This is a guest post by the talented Cyrille Hanson. Cyrille, The Hotel Hanford’s wine and event manager, has more than 25 years of experience in the wine industry (which makes me automatically like her). Cyrille is the mastermind behind the hotel’s wine, beer and spirits program and special events. The best thing about Cyrille is her enthusiasm when talking to novices about wine. She really enjoys the look of excitement when someone tastes something that really pleases and excites their palate. Cyrille says “Nothing should ever dissuade people from exploring what they love. I am ready to take guests on an exciting, experiment-fueled adventure through the wine world”. This makes her a perfect match for Hotel Hanford’s incredible wine program, known for its winemaker dinners, visiting chefs, poolside sipping and nibbles, themed tastings and more. In this post, Cyrille explores some not-so-traditional food pairings and encourages us to break the rules; sometimes breaking the rules gives the best results.
Remember the caveman days of food and wine pairing? Yeah, the days where basically all you did was decide whether your meal’s main event was bovine, ovine, porcine or avian and then slavishly followed your parents’ pairing mantra of “White with white; red with red!”. Granted, that chant stemmed from an era where beef was king, chicken (roasted or fried) sales put “The Other White Meat” to shame and fish’s rather rare appearance was normally in the shape of limp sticks. Spices and condiments were pretty limited to the S&P shakers and the occasional tartar sauce/thousand island duet.
Fast Forward: Today we are bombarded with an explosion of ‘new’ cuts of meat, a slew of ethnic-centricities in terms of food preparation, a grand slam of varied cooking techniques and an infinite parade of indigenous, ‘undiscovered’ wines. No longer are your choices limited to grilled, fried or broiled. Your previously sparse pantry is now the United Nations of spices, populated by Lampong black peppercorns, Spanish saffron, Dalmatian sage and Greek oregano. Currently, it is the manner of preparation, spices involved and method of cooking that determine the perfect match of wine to food.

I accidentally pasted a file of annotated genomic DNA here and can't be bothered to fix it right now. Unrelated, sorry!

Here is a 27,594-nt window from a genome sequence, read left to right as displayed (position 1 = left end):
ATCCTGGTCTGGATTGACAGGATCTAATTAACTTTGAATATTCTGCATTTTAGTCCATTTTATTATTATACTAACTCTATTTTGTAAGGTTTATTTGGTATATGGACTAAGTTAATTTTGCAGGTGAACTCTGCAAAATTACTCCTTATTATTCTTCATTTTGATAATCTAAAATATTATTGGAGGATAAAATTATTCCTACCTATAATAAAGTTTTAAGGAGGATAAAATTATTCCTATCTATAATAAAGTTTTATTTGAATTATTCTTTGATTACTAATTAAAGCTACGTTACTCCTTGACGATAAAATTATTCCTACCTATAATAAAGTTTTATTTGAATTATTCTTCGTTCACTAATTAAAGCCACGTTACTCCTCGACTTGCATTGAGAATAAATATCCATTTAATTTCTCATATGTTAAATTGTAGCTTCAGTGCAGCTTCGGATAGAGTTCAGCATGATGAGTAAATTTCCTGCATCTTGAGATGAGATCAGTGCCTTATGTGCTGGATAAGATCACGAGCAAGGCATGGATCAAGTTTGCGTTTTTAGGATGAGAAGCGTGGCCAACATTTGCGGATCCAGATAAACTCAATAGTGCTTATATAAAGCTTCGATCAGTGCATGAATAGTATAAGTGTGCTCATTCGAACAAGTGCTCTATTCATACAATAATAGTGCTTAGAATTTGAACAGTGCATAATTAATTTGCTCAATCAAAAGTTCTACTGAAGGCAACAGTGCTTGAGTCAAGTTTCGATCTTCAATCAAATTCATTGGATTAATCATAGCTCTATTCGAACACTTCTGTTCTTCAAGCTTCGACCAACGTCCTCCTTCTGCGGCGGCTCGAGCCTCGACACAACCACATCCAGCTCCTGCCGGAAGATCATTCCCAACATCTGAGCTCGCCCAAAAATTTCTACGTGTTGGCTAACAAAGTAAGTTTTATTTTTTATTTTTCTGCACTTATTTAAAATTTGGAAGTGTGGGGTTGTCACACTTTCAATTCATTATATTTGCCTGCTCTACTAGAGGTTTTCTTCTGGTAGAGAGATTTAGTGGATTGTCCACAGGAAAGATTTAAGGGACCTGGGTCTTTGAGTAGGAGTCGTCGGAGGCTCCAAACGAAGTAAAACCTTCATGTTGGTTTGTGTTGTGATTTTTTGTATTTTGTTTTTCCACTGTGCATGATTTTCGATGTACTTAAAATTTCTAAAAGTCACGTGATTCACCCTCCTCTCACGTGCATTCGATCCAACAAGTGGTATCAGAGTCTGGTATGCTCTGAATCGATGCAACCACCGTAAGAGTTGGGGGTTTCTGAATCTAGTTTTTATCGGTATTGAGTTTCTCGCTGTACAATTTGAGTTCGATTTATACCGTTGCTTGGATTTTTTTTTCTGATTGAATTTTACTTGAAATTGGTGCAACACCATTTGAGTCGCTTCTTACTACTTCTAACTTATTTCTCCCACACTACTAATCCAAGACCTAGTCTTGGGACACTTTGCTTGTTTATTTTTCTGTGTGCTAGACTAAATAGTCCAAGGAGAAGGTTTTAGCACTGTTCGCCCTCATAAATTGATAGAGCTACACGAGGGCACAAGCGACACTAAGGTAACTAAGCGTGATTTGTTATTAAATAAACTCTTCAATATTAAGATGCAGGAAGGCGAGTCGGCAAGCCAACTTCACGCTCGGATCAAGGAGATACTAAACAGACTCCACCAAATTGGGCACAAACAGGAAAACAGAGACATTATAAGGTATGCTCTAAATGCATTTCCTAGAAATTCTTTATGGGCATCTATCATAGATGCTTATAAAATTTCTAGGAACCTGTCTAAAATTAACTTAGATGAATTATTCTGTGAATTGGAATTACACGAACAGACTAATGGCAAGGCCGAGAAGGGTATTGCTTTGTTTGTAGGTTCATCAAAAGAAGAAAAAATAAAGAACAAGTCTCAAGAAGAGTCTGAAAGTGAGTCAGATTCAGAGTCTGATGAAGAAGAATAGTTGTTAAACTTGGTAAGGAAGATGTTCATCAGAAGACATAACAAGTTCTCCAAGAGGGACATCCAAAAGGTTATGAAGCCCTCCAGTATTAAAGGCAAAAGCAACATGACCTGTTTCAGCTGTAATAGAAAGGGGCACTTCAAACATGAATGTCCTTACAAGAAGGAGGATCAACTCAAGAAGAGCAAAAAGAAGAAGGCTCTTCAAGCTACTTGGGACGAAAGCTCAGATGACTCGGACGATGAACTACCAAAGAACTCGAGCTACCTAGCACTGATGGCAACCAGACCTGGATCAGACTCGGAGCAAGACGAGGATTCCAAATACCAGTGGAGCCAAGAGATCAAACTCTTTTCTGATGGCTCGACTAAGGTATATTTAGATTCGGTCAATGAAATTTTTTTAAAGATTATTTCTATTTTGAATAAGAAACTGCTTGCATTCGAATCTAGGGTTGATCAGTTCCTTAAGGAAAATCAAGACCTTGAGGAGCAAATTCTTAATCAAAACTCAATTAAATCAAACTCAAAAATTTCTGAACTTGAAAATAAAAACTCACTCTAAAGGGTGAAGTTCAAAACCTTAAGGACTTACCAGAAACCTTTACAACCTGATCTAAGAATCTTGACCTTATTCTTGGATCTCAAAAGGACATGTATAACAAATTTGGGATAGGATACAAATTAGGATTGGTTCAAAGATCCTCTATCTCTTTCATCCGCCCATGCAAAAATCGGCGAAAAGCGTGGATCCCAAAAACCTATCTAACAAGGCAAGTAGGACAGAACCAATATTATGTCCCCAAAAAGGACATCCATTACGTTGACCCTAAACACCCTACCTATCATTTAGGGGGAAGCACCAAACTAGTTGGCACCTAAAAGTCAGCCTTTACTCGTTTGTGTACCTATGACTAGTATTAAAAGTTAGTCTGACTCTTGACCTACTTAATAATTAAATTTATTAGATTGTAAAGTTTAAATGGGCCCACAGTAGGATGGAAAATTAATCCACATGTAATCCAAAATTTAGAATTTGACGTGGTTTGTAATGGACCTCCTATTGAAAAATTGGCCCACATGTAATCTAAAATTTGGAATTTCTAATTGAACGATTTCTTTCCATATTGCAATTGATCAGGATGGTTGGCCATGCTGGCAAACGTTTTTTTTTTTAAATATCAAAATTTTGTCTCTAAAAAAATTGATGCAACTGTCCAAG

The “For instances…” of potential meat/wine scenarios abound, but I will limit myself to the two flesh candidates that best topple the old red-to-red and white-to-white regime – chicken and salmon. For instance, grab a plump breast of chicken, pound it into a paillard, lightly sear in butter and envelope in a delicate tarragon cream sauce. Your first inclination is to grab a white wine and you are absolutely correct. A lightly oaked Chardonnay, a Roero Arneis or a lively Viognier fit the bill nicely. But turn that precious fowl into a succulent roasted bird rubbed within an inch of its being with rosemary, thyme, white pepper, and garlic, shoved into an oven only to emerge as a luscious vision of crisp skin and oozing juices and I would automatically reach for a red – Grenache, Syrah, Tempranillo, etc. It’s still white meat but the earthy complexities of the herbs and pepper transform it into a dish that screams for the epic fortitude of a red.
Now on to fishie… Salmon is a perfect example to use for this comparison, as it is inherently ‘meat’-like to begin with. Prepared as a cold dish – poached in a white wine bouillon with bouquet garnie and served with a dill sauce – your right brain will require a nimble white that provides a framework and doesn’t steal the limelight. White burgundy, Sancerre, South African Chenin blanc or a lovely Gavi perform admirably. But take that same fish, lash it with a dry rub of Lawry’s Season salt, garlic powder, hot paprika and Spanish olive oil, toss it on a sizzling grill powered by mesquite and you have an entrée that expresses itself best with a smoky Pinot, a swarthy Nerollo Mascalese, a Cahors or a luscious Rhône blend.
As is apparent, the norm no longer dictates our decisions. What drives our desires in the wine and food pairing game are the accoutrements to the prime raw material, as well as how we cook it. I’ve provided but two examples of the infinite variations to the theme of red and white (and don’t forget the bubbly!) Experiment, be adventurous and you’ll find that perfection is in the mouth of the eater.